Don’t even mention breakages! These bottles were glass and broke easily. I remember the first Thermos flasks and their innards broke easily too.
Schooldays were the best days of our lives?
Ballylongford in 1910
1910 Main Street, Ballylongford, Co.Kerry.
L to R John Thomas Carrig Sr. John Thomas Carrig Jr. M Mahoney, ? Dalton, The Kelly sisters.
Thanks to Geraldine Brassil for photo and information.
Ballylongford Snaps on Facebook shared this image and caption
A Very Different theatrical Experience
There was something for everyone in the audience in St. John’s on Saturday night. We all got a taste of ” one he made earlier”.
Manchán Magan was our entertainer for the evening. Dressed in a tailored tweed trousers, grandfather style shirt and what looked to me like homemade pampooties, he told us in Irish and English about the connectedness of everything, about history, etymology and our close connection with the fairy world, all while baking a sourdough loaf and churning some butter.
It was an extraordinary evening’s entertainment brought to us by an extraordinary man. Manchán’s depth of knowledge and infectious enthusiasm for his subjects are a sight to witness.
After the show, he chatted, signed books and shared his sourdough starter and his delicious bread and butter.
It was my first night back in St. John’s since Covid.
What a show to return to!
Believe it or Believe it Not
Once Gillette recalled 87,000 disposable razors because, thanks to a manufacturing error, they posed a cutting hazard.
Elizabeth Carroll (Liz Chute) remembers Bryan MacMahon and his influence. The story is told in Liz’s screenshots from her Instagram feed.
That Naas Sculpture
Helen O’Connor and Dave O’Sullivan filled me in on this one.
Artist: By Alex Pentek
Location: Siren is located on the green adjacent to Naas Fire Station on the Newbridge Road.
History of the project: Over the last number of years, Athy and Naas have both opened purpose built fire stations. A refurbishment of the fire station in Monasterevin has also taken place. As part of the building programme, Kildare County Council engaged three Irish artists to further enhance each building by means of commissioning art works, through the Per Cent for Art Scheme. The Fire Officer, Michael Fitzsimons and County Arts Officer Lucina Russell considered the physical building and their particular location when designing a brief for the commissions.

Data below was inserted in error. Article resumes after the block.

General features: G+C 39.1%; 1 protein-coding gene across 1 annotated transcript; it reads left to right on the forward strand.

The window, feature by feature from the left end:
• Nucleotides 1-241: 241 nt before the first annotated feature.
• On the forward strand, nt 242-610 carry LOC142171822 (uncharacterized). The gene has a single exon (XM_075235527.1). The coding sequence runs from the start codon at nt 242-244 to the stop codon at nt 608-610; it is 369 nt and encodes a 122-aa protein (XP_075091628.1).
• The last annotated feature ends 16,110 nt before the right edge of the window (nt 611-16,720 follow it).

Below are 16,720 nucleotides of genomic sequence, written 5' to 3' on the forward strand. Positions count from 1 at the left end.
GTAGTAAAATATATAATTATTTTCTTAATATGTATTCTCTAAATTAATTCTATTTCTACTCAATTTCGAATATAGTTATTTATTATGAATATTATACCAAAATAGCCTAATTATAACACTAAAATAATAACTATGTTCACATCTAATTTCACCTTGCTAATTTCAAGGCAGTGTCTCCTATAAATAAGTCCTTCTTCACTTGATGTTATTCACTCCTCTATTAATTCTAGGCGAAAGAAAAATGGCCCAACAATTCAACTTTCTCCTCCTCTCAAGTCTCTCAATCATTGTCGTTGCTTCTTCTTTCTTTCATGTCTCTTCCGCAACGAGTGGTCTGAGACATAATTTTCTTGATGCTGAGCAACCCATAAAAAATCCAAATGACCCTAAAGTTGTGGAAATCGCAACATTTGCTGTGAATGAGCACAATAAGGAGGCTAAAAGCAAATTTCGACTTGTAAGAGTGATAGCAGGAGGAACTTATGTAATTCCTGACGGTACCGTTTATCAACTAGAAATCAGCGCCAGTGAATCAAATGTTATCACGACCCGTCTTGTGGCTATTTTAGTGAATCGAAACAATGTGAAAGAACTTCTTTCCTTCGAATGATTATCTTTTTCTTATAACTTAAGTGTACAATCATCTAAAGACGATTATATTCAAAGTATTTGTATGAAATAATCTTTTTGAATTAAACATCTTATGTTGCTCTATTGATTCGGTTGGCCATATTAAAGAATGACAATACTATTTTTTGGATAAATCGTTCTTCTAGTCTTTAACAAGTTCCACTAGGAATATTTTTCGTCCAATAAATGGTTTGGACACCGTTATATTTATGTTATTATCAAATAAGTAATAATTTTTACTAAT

Artist statement: The sculpture shows how I think the sound of the fire alarm would look if it were not a sound but an object. As the sound of a fire alarm broadcasts the message that the help of the Naas Fire Service is required, it is not a soothing sound, but a loud and shrill noise that forces anyone who hears it to consider their own personal safety for a moment. As the traditional fire-bell has been replaced with the wailing cry of the air horn, the form of the proposed sculpture comprises of a series of fluted horns, pointing outwards in all directions as if to make sure that everyone gets the message.
About the artist: Alex Pentek is a graduate of the Crawford College of Art and Design, Cork and currently works from a studio at Monard, Rathpeacon, Co. Cork.
With the style of the work ranging from abstract to figurative, he have worked predominantly on large-scale public art sculpture commissions for outdoor locations using durable materials. Some of this work includes two life-size female figures from cast marble sand in Tralee, Co. Kerry; three giant leaves in cast bronze in Clonakilty, Co. Cork; and four giant seeds from carved oak in Tower, Co. Cork, to name but a few. During this time he has also carried out several smaller scale, private commissions for both indoor and outdoor settings.
While continuously exploring aspects of Nature in a variety of materials ranging from sheet metals, cast bronze, ceramic, carved wood and cement, he also enjoys the challenge of new materials.